Original Article: https://www.chicagotheatrereview.com/2019/07/macabre-and-mysterious/
And Then There Were None – Drury Lane
Agatha Christie’s best-selling murder mystery—in fact, the greatest-selling crime novel of all time—is a thriller known almost everywhere in the world. Originally published in 1939 (under two different, less politically correct titles), the page-turner remains as popular today as it was when it was first hit the bookstore shelves. The novel, and Ms. Christie’s own stage adaptation, takes its current title from the last five words of a nursery rhyme that inspires the murders in this mystery story.
Imagine the allure of being invited to spend a weekend at a posh mansion on a private island, just off the coast of Devon, England. Eight people, of varying ages and from different walks of life, all receive written invitations from a mysterious U.N. Owen to join him or her at a secluded sanctuary for a couple days of rest and relaxation. None of the eight guests can recall ever personally meeting their host, but each is anxious for a holiday away from the daily grind.
Fred Narracott shuttles the eight strangers by boat into the welcoming arms of Thomas and Ethel Rogers. Mr. Owen arbitrarily had hired the married couple to work as butler and cook for the weekend party. Upon arriving at the house, however, the guests learn that the Owens have been unexpectedly detained until the following day, but that their guests should feel at home and enjoy themselves.
Although this strikes the eight strangers as being somewhat odd, they never-the-less change into their best dinner finery and begin enjoying the bar. It’s during this interlude that a recording begins to boom throughout the drawing room. A mysterious, disembodied voice accuses each of the eight individuals, along with Mr. and Mrs. Rogers, of having committed murder. The recording then asks if anyone wishes to offer a defense. Each guest responds in a different way, ranging from an admission of guilt, to complete denial. When Ethel Rogers reacts by passing out cold the play suddenly turns into a thriller.
One of the guests happens to notice a large, framed depiction of a familiar children’s nursery rhyme prominently hanging over the mantle. The poem relates how “Ten Little Soldiers,” one by one, met his demise through a litany of bizarre occurrences. It then becomes clear to everyone that a madman is plotting to kill each of them, as prescribed by the events in the poem. Suddenly the plot thickens.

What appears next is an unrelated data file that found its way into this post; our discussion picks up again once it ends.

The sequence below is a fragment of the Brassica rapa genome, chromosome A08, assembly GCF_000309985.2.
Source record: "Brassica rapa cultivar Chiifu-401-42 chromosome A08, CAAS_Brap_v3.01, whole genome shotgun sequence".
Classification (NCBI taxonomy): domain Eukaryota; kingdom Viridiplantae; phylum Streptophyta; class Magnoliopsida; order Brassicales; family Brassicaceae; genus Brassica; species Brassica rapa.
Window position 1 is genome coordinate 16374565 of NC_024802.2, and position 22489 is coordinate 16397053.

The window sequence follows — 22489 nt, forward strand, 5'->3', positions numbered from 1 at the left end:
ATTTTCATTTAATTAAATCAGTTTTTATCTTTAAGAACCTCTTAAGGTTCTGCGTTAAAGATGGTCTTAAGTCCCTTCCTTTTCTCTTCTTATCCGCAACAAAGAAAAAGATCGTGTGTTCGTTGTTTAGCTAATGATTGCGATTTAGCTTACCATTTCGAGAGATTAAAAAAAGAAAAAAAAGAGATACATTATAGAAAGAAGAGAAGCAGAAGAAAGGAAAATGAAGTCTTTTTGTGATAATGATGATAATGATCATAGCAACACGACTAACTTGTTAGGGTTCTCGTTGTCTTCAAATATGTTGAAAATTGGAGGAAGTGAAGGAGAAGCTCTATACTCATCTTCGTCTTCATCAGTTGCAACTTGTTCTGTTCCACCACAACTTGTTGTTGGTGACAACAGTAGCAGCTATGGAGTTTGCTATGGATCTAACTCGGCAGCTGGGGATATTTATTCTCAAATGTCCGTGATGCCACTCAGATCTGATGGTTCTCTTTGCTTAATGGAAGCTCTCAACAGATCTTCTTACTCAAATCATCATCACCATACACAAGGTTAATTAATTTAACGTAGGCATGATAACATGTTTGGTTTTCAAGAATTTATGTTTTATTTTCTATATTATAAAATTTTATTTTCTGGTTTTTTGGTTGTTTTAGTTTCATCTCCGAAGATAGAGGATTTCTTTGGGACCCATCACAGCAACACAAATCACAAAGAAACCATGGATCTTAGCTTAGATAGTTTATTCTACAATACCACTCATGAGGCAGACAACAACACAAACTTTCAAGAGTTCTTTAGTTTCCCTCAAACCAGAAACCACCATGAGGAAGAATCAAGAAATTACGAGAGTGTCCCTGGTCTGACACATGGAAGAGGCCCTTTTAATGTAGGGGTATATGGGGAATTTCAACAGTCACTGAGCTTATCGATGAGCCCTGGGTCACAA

Guest director Jessica Fisch, whose fine work has been enjoyed at such theatres as Steppenwolf, Rivendell and Northlight, has mounted an elegantly stylish production that’s equally balanced between the horrible and the humorous. The macabre comes after each bloody murder scene; but the characters’ comic, sometimes campy, reactions to the deaths often provoke laughter. Reminiscent of a well-constructed puzzle, this deliciously diverting, playful production will keep audiences guessing until the final scene.
Ms. Fisch has guided her talented cast with a fine hand and a firm commitment to tell Agatha Christie’s tale of terror with flair and finesse. The entire cast is wonderful. Cher Alverez, a standout in Steppenwolf Theatre’s moving “La Ruta,” is like a breath of fresh air, as Vera Claythorne. Ms. Alverez is at once strong, sophisticated and sympathetic as the heroine of this murder mystery. Appearing as classy as a Vogue model, Cher is stunning in Jessica Pabst’s authentic-looking period costumes. Marking her Drury Lane debut, hopefully this won’t be the last time we see Cher Alverez on the Oakbrook stage.
Yousof Sultani also makes his auspicious debut at Drury Lane. He plays the dashingly handsome, somewhat cocky, yet modestly militant Philip Lombard, the leading man of Christie’s play. With a smile that would melt any woman’s heart, Mr. Sultani’s portrayal is personable. Matt De Caro is the gifted Chicago veteran actor who plays Sir Lawrence Wargrave, the retired English magistrate, known as the hanging judge, for liberally awarding the death penalty. Remembered for his magnetic, Jeff-Awarded portrayal of Big Daddy in last year’s “Cat on a Hot Tin Roof,” Mr. De Caro once again creates a strong, riveting character who effortlessly holds the audience in the palm of his hand.